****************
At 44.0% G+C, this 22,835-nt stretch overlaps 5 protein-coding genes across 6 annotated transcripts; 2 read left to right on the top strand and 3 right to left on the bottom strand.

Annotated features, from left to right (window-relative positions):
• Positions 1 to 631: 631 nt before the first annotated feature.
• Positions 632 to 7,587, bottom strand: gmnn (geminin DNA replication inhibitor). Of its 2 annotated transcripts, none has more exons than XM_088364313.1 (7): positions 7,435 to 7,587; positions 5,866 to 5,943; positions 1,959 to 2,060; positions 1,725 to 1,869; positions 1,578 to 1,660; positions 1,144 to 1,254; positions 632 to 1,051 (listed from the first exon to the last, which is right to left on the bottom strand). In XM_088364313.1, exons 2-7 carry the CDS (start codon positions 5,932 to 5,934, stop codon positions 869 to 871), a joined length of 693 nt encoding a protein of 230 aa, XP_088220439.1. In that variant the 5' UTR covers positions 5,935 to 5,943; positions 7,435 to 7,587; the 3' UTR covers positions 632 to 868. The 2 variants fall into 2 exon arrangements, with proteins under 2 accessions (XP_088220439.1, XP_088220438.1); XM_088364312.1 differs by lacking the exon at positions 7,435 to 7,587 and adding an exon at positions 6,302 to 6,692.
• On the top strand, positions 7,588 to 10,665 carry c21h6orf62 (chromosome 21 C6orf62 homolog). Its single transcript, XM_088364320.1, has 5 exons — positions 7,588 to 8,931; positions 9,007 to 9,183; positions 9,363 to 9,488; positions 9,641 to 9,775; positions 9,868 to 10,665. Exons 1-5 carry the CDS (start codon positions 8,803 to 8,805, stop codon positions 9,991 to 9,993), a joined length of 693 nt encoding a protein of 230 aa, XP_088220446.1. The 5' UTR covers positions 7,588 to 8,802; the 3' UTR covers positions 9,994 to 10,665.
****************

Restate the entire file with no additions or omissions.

At 44.0% G+C, this 22,835-nt stretch overlaps 5 protein-coding genes across 6 annotated transcripts; 2 read left to right on the top strand and 3 right to left on the bottom strand.

Annotated features, from left to right (window-relative positions):
• Positions 1 to 631: 631 nt before the first annotated feature.
• Positions 632 to 7,587, bottom strand: gmnn (geminin DNA replication inhibitor). Of its 2 annotated transcripts, none has more exons than XM_088364313.1 (7): positions 7,435 to 7,587; positions 5,866 to 5,943; positions 1,959 to 2,060; positions 1,725 to 1,869; positions 1,578 to 1,660; positions 1,144 to 1,254; positions 632 to 1,051 (listed from the first exon to the last, which is right to left on the bottom strand). In XM_088364313.1, exons 2-7 carry the CDS (start codon positions 5,932 to 5,934, stop codon positions 869 to 871), a joined length of 693 nt encoding a protein of 230 aa, XP_088220439.1. In that variant the 5' UTR covers positions 5,935 to 5,943; positions 7,435 to 7,587; the 3' UTR covers positions 632 to 868. The 2 variants fall into 2 exon arrangements, with proteins under 2 accessions (XP_088220439.1, XP_088220438.1); XM_088364312.1 differs by lacking the exon at positions 7,435 to 7,587 and adding an exon at positions 6,302 to 6,692.
• On the top strand, positions 7,588 to 10,665 carry c21h6orf62 (chromosome 21 C6orf62 homolog). Its single transcript, XM_088364320.1, has 5 exons — positions 7,588 to 8,931; positions 9,007 to 9,183; positions 9,363 to 9,488; positions 9,641 to 9,775; positions 9,868 to 10,665. Exons 1-5 carry the CDS (start codon positions 8,803 to 8,805, stop codon positions 9,991 to 9,993), a joined length of 693 nt encoding a protein of 230 aa, XP_088220446.1. The 5' UTR covers positions 7,588 to 8,802; the 3' UTR covers positions 9,994 to 10,665.